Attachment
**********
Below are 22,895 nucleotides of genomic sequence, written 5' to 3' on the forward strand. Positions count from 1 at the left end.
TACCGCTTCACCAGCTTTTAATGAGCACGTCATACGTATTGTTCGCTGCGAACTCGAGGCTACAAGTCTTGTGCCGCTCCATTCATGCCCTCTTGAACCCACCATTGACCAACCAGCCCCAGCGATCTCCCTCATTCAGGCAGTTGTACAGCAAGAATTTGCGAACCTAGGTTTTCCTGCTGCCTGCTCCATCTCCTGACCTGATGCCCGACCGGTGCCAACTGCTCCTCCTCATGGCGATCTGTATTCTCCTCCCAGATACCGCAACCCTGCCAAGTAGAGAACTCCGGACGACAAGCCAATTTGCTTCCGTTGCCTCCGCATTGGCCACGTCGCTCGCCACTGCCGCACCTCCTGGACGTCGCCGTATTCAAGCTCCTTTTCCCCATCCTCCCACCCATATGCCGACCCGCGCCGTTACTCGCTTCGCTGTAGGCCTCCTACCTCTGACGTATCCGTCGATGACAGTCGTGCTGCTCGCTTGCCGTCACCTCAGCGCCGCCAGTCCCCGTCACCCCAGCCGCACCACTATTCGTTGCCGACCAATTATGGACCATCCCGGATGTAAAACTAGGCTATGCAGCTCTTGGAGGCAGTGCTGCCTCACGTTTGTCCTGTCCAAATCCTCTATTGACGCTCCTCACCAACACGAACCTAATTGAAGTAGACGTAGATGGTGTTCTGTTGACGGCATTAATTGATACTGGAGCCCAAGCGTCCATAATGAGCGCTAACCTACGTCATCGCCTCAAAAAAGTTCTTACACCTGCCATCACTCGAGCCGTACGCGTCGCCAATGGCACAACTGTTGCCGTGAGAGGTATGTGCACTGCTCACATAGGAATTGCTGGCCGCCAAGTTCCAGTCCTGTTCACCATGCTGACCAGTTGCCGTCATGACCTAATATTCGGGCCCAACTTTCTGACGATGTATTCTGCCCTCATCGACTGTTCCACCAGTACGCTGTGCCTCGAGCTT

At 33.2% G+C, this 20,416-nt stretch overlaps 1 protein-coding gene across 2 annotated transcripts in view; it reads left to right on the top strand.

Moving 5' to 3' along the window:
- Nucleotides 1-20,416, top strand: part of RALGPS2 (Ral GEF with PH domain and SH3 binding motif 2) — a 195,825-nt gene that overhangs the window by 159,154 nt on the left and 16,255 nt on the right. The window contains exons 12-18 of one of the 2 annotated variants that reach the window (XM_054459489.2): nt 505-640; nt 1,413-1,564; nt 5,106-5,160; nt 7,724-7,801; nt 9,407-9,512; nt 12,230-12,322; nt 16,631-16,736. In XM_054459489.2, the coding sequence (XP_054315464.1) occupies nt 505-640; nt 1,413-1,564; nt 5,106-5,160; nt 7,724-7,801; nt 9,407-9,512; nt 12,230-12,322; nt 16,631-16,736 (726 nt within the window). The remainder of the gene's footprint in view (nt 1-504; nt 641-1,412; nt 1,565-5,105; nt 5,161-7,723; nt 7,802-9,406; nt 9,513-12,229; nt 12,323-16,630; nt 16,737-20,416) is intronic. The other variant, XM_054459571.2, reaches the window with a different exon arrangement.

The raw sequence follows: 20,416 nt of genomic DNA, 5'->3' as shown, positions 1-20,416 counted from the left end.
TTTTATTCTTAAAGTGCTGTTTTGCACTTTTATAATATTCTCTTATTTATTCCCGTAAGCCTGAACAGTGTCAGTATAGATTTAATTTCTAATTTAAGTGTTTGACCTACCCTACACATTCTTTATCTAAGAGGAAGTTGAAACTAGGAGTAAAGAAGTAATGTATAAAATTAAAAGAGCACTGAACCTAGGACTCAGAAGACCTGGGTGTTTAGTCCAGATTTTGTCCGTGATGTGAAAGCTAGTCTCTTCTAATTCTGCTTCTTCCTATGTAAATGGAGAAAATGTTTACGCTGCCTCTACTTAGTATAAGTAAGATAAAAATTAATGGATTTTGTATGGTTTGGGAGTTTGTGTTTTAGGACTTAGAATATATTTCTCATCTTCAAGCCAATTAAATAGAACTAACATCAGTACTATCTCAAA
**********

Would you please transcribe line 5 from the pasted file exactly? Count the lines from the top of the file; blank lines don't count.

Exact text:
- Nucleotides 1-20,416, top strand: part of RALGPS2 (Ral GEF with PH domain and SH3 binding motif 2) — a 195,825-nt gene that overhangs the window by 159,154 nt on the left and 16,255 nt on the right. The window contains exons 12-18 of one of the 2 annotated variants that reach the window (XM_054459489.2): nt 505-640; nt 1,413-1,564; nt 5,106-5,160; nt 7,724-7,801; nt 9,407-9,512; nt 12,230-12,322; nt 16,631-16,736. In XM_054459489.2, the coding sequence (XP_054315464.1) occupies nt 505-640; nt 1,413-1,564; nt 5,106-5,160; nt 7,724-7,801; nt 9,407-9,512; nt 12,230-12,322; nt 16,631-16,736 (726 nt within the window). The remainder of the gene's footprint in view (nt 1-504; nt 641-1,412; nt 1,565-5,105; nt 5,161-7,723; nt 7,802-9,406; nt 9,513-12,229; nt 12,323-16,630; nt 16,737-20,416) is intronic. The other variant, XM_054459571.2, reaches the window with a different exon arrangement.